right

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right

 [rīt]
something that is due to someone by law or by tradition.
right to fair treatment the fair selection and treatment of subjects during the course of a research study. Principles governing fairness include informed voluntary decision by the subjects to participate and selection according to criteria directly related to the study rather than according to artificial social or cultural biases.
negative right a right to refuse care or not to be interfered with; it obligates another to refrain from doing something. One example is the right to refuse treatment, which is grounded in the principle of respect for autonomy. This is mentioned in the “Patient's Bill of Rights;” see patient's rights.
patient's r's see patient's rights.
positive right a right to be provided with a good or service such as health care, usually grounded in the principle of justice. It is philosophically more difficult to justify than a negative right because it obligates another to do something.

congenital heart disease

A congenital malformation–eg, coarctation of aorta, VSD, ASD, tetraology of Fallot–of the heart or great blood vessels, which may or may not have clinical consequences. See Baby Faye heart, Shunt.
Congenital heart disease
Rightleft shunt Cyanotic shunt Tetralogy of Fallot, transposition of the great vessels, trucus arteriosus, tricuspid valve atresia
Leftright shunt Acyanotic shunt Patent ductus arteriosus, atrial septal defect, ventricular septal defect, aortic stenosis, pulmonary stenosis, aortic coarctation (NEJM 2000; 342:256rv)

right

(rit) [AS. riht],

R; rt

1. Pert. to the dextral side of the body (the side away from the heart), which in most persons is the stronger or preferred. Synonym: dexter
2. Legal authority to supervise and control one's own actions or the actions of others.
References in periodicals archive ?
Jackson, for example, appears to be committed to a version of prospectivism according to which rightness depends on actual beliefs, reasonable probability estimates and the true account of value.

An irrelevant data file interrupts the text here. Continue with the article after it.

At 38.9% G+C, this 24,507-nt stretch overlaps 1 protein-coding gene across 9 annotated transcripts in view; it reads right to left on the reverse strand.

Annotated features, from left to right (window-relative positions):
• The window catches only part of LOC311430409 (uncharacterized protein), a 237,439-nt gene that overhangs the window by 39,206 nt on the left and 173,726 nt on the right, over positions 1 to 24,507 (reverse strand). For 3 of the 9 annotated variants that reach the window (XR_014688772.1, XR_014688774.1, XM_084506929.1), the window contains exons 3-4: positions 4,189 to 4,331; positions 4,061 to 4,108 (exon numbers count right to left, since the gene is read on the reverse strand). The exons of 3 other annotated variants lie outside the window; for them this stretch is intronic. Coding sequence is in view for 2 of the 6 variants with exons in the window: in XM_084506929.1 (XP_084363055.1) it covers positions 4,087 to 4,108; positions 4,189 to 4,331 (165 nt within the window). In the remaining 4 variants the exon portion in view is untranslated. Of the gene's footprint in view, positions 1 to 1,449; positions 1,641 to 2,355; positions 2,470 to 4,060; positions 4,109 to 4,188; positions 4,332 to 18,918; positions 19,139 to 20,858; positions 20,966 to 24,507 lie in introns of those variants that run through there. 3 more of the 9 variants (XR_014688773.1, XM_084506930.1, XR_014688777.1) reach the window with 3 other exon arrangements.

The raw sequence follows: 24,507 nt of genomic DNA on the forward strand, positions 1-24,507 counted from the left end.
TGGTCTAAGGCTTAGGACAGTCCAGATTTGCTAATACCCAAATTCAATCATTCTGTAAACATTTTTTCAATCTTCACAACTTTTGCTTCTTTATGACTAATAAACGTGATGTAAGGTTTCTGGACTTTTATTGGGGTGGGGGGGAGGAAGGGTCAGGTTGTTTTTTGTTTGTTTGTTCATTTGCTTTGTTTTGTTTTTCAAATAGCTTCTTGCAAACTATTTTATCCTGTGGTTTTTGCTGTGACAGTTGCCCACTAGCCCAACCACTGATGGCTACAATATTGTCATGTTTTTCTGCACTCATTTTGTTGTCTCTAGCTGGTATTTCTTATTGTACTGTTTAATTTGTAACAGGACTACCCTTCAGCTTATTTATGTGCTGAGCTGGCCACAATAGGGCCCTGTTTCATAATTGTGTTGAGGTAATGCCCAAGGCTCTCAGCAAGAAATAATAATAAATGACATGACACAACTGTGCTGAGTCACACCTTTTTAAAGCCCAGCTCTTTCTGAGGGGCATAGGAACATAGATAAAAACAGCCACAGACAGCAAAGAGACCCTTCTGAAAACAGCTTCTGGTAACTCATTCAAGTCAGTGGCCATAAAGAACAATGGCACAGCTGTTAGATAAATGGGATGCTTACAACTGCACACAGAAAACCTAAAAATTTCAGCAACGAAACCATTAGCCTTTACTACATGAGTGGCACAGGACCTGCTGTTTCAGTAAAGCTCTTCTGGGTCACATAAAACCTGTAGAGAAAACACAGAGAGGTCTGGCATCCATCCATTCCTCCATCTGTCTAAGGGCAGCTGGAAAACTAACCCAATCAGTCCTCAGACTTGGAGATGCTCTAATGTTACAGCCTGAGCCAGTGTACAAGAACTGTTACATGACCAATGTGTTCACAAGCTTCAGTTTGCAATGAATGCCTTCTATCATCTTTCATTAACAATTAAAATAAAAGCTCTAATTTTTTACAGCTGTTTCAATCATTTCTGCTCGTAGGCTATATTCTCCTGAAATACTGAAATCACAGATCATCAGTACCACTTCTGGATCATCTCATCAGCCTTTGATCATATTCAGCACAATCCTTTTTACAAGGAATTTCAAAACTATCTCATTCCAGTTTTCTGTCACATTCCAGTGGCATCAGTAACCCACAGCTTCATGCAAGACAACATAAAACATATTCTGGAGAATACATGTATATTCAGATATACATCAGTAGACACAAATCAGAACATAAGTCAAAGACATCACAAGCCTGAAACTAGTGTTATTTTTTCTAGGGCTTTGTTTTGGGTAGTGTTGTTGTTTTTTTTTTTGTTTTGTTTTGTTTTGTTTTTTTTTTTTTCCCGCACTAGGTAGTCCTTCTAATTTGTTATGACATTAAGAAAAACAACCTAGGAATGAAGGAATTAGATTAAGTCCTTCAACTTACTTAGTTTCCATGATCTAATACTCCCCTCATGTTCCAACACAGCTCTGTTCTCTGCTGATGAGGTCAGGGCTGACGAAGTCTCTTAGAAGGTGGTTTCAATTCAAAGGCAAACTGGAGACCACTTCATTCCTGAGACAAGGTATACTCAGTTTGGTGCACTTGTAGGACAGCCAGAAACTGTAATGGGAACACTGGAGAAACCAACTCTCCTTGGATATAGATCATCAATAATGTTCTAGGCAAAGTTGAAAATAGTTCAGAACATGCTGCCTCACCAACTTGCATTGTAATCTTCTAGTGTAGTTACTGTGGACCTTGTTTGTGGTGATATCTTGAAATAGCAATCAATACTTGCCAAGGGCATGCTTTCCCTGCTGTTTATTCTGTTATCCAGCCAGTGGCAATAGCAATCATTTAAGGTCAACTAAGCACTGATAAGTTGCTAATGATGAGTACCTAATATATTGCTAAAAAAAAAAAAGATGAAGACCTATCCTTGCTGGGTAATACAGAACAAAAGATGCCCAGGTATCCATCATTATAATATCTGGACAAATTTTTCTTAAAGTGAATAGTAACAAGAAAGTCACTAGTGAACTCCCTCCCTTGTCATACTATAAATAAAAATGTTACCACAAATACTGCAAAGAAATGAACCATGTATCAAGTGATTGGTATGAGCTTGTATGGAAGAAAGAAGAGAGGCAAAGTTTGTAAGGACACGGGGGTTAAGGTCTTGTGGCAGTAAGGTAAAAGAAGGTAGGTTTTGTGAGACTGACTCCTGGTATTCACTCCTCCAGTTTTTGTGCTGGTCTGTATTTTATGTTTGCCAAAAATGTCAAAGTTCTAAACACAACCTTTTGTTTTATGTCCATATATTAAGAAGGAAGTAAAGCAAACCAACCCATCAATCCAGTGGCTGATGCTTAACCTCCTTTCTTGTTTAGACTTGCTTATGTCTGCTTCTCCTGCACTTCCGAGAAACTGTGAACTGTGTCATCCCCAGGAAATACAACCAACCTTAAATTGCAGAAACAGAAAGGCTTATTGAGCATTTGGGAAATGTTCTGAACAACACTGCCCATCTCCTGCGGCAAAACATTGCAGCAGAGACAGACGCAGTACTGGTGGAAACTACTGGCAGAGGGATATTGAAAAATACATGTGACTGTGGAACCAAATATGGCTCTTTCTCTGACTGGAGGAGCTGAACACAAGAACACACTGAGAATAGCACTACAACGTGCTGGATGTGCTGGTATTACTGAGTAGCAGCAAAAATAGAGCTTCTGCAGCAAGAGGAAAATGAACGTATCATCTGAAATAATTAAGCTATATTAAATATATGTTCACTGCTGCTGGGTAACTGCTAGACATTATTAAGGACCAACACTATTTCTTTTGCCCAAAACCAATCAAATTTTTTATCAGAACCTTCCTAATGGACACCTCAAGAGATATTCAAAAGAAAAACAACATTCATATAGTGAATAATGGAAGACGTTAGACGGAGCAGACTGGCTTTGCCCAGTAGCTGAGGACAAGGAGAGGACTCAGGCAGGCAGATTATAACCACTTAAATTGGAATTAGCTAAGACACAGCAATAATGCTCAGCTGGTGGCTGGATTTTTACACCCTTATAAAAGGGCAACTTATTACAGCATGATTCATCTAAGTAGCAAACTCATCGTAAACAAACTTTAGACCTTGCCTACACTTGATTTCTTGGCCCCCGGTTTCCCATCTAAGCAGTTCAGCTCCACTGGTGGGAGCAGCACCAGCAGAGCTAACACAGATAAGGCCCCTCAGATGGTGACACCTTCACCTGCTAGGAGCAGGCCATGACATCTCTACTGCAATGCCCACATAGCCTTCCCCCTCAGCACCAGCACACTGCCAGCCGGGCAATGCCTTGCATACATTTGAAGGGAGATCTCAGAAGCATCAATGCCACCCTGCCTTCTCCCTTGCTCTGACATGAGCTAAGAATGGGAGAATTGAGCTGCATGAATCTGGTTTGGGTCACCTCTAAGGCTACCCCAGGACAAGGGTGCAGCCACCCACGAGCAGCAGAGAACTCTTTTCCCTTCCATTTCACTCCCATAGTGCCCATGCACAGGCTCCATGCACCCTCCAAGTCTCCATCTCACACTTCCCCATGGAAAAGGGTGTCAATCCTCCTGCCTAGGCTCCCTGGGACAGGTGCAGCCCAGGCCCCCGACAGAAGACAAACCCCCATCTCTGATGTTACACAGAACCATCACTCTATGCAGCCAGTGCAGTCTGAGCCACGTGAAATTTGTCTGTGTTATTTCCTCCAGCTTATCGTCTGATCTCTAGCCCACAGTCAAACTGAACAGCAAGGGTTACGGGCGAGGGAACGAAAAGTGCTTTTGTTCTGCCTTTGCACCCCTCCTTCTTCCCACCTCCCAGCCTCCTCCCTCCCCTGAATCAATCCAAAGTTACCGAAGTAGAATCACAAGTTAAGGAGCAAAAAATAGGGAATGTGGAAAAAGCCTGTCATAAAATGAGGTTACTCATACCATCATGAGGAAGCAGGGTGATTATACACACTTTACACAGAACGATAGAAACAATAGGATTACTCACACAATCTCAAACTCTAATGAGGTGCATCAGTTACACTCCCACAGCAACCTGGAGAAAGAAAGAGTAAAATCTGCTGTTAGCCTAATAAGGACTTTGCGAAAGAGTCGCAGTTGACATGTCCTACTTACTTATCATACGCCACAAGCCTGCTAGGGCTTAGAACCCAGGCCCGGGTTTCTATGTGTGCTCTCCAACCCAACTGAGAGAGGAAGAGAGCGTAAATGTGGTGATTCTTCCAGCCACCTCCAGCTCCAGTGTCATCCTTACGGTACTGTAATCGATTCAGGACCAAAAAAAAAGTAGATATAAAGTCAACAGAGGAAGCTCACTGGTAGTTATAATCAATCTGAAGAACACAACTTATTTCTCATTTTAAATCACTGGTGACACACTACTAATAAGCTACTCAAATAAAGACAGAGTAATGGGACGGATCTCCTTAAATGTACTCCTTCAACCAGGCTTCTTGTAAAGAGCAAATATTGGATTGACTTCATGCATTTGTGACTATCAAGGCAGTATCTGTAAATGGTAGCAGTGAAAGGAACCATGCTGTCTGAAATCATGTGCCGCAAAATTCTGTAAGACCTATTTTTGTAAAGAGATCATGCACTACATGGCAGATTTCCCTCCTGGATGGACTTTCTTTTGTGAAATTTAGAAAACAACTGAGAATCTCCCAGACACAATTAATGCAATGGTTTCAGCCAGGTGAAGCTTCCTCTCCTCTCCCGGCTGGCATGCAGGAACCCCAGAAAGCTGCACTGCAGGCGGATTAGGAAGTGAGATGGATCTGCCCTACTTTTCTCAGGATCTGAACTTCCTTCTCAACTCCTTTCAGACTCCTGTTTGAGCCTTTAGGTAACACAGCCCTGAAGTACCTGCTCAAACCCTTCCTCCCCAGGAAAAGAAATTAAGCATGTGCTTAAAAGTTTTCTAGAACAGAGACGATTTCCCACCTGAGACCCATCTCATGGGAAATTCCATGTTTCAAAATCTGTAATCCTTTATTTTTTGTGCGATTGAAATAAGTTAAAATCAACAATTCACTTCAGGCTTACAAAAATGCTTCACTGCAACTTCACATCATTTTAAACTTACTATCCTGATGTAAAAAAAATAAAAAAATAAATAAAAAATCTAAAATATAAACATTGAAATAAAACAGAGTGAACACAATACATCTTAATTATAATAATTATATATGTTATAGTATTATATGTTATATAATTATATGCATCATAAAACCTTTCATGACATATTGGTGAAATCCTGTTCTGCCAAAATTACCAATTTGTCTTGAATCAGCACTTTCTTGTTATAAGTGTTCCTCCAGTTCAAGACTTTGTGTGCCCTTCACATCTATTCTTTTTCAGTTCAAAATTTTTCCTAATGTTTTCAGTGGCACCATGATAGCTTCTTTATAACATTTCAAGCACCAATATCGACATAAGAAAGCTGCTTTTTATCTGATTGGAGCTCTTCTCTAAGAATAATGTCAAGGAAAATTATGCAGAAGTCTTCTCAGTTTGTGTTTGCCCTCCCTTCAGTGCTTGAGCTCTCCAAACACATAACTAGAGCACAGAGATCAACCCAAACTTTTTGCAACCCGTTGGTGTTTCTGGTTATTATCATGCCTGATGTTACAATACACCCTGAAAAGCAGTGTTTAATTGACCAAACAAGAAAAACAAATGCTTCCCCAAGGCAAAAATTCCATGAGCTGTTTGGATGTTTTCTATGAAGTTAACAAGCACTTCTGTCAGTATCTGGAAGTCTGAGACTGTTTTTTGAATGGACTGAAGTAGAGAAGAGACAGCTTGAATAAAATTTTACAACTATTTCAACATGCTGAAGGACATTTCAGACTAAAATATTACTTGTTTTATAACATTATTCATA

Supreme Court's opinion, see Lund, Unbearable Rightness, supra note
Fairchild does not ignore the danger, but like Huijskens doesn't second-guess the rightness she feels.
We have, for example, in recent years persuaded those at the top of the Conservative Party of the rightness of our grievances and our reform programme for solving the problem.
Flunder, a United Church of Christ pastor, scholar and theologian, argues well that the church cannot afford to obsess about the moral and ethical rightness of sexual orientation, while ignoring the wrongness of excluding our brothers and sisters.
Alan Scot Willis presents an honest, balanced, and forthright account of how the Southern Baptist hierarchy tried to persuade their congregations and pastors of the rightness and biblical correctness of an integrated society.
The problem comes when the breakup is accompanied by conflicts over territory and resources - conflicts which are often rooted in a web of historical claims which leaves each group deeply convinced of the rightness of its position.
We need to become confident in the rightness of our ideas, firm in our resolve, creative and determined in our social action, and unabashedly subversive of entrenched power whenever it works against our values (including those values we share with our religious friends).
It has the same BMW feeling of quality and rightness about it: the sort of involvement and feedback that makes you want to drive it and take pleasure even from short journeys to the shops.
Many of us feel it's our duty to champion rightness even when it comes to unimportant issues or facts.
It is formal, highly structured, and complex; however, it has a simplicity to it, a sense of rightness and inevitability that makes the work just seem to flow.
For them, the discovery of mass graves, the opening of the torture chambers, the discovery that Saddam sent his son to clean out the Central Bank in March are more than enough to convince them of the moral rightness of toppling the dictator.